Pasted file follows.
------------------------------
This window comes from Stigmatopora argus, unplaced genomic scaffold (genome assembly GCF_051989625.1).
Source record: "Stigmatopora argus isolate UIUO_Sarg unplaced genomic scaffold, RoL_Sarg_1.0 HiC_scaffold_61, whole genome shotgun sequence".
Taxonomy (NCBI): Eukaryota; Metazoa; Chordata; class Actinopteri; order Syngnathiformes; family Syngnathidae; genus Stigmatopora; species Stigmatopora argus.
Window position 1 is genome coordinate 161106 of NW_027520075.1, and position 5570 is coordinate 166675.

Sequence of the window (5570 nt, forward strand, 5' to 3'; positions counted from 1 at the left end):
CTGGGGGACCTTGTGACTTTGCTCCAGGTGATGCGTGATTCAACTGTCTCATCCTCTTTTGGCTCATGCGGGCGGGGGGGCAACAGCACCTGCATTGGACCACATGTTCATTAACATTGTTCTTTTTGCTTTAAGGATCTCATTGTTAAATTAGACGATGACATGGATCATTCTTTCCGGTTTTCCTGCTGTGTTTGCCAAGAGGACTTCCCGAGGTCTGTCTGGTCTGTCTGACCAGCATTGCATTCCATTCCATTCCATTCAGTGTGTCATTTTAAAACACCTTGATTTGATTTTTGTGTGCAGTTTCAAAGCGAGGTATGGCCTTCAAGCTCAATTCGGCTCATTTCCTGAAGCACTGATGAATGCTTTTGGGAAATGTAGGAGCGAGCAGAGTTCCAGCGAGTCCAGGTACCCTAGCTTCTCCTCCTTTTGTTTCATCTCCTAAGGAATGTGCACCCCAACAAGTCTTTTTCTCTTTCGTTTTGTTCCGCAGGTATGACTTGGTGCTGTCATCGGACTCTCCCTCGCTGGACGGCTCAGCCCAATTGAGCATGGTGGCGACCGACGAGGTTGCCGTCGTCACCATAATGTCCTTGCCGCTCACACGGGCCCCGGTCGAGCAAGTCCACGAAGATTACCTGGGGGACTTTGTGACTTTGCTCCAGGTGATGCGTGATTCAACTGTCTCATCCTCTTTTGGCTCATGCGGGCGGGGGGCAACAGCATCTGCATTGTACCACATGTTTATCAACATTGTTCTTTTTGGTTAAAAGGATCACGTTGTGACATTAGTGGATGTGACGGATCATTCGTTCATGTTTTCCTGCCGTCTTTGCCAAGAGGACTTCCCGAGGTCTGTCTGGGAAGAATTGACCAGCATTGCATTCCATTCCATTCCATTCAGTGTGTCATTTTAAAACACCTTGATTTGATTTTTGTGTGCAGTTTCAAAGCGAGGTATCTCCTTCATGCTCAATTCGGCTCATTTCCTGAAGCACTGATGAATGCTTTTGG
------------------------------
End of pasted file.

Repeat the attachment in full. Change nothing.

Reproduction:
This window comes from Stigmatopora argus, unplaced genomic scaffold (genome assembly GCF_051989625.1).
Source record: "Stigmatopora argus isolate UIUO_Sarg unplaced genomic scaffold, RoL_Sarg_1.0 HiC_scaffold_61, whole genome shotgun sequence".
Taxonomy (NCBI): Eukaryota; Metazoa; Chordata; class Actinopteri; order Syngnathiformes; family Syngnathidae; genus Stigmatopora; species Stigmatopora argus.
Window position 1 is genome coordinate 161106 of NW_027520075.1, and position 5570 is coordinate 166675.

Sequence of the window (5570 nt, forward strand, 5' to 3'; positions counted from 1 at the left end):
CTGGGGGACCTTGTGACTTTGCTCCAGGTGATGCGTGATTCAACTGTCTCATCCTCTTTTGGCTCATGCGGGCGGGGGGGCAACAGCACCTGCATTGGACCACATGTTCATTAACATTGTTCTTTTTGCTTTAAGGATCTCATTGTTAAATTAGACGATGACATGGATCATTCTTTCCGGTTTTCCTGCTGTGTTTGCCAAGAGGACTTCCCGAGGTCTGTCTGGTCTGTCTGACCAGCATTGCATTCCATTCCATTCCATTCAGTGTGTCATTTTAAAACACCTTGATTTGATTTTTGTGTGCAGTTTCAAAGCGAGGTATGGCCTTCAAGCTCAATTCGGCTCATTTCCTGAAGCACTGATGAATGCTTTTGGGAAATGTAGGAGCGAGCAGAGTTCCAGCGAGTCCAGGTACCCTAGCTTCTCCTCCTTTTGTTTCATCTCCTAAGGAATGTGCACCCCAACAAGTCTTTTTCTCTTTCGTTTTGTTCCGCAGGTATGACTTGGTGCTGTCATCGGACTCTCCCTCGCTGGACGGCTCAGCCCAATTGAGCATGGTGGCGACCGACGAGGTTGCCGTCGTCACCATAATGTCCTTGCCGCTCACACGGGCCCCGGTCGAGCAAGTCCACGAAGATTACCTGGGGGACTTTGTGACTTTGCTCCAGGTGATGCGTGATTCAACTGTCTCATCCTCTTTTGGCTCATGCGGGCGGGGGGCAACAGCATCTGCATTGTACCACATGTTTATCAACATTGTTCTTTTTGGTTAAAAGGATCACGTTGTGACATTAGTGGATGTGACGGATCATTCGTTCATGTTTTCCTGCCGTCTTTGCCAAGAGGACTTCCCGAGGTCTGTCTGGGAAGAATTGACCAGCATTGCATTCCATTCCATTCCATTCAGTGTGTCATTTTAAAACACCTTGATTTGATTTTTGTGTGCAGTTTCAAAGCGAGGTATCTCCTTCATGCTCAATTCGGCTCATTTCCTGAAGCACTGATGAATGCTTTTGG